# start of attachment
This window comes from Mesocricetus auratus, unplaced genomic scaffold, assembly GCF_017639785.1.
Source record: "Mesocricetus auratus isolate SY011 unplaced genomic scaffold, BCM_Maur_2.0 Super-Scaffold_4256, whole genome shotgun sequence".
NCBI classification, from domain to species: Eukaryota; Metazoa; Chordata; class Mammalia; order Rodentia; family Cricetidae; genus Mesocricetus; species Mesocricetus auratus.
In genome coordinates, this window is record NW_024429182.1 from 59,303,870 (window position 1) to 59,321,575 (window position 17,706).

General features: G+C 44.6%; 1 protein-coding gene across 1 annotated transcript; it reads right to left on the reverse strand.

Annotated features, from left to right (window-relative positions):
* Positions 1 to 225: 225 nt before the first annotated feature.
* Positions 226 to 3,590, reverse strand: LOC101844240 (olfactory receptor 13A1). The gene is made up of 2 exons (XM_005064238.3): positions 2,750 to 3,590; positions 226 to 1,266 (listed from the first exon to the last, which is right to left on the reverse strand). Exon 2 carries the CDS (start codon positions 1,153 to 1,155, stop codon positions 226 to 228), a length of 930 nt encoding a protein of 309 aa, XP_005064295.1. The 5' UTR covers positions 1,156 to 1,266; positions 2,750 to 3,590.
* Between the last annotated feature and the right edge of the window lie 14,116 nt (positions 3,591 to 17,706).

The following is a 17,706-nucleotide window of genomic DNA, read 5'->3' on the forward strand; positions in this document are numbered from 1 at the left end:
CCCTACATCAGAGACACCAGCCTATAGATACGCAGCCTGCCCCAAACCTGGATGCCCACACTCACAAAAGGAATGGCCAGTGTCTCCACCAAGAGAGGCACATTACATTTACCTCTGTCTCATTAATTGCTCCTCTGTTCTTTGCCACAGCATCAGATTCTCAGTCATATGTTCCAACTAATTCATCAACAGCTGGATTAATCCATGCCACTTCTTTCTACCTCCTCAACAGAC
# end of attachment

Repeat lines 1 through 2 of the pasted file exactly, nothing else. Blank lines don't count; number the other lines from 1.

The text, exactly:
This window comes from Mesocricetus auratus, unplaced genomic scaffold, assembly GCF_017639785.1.
Source record: "Mesocricetus auratus isolate SY011 unplaced genomic scaffold, BCM_Maur_2.0 Super-Scaffold_4256, whole genome shotgun sequence".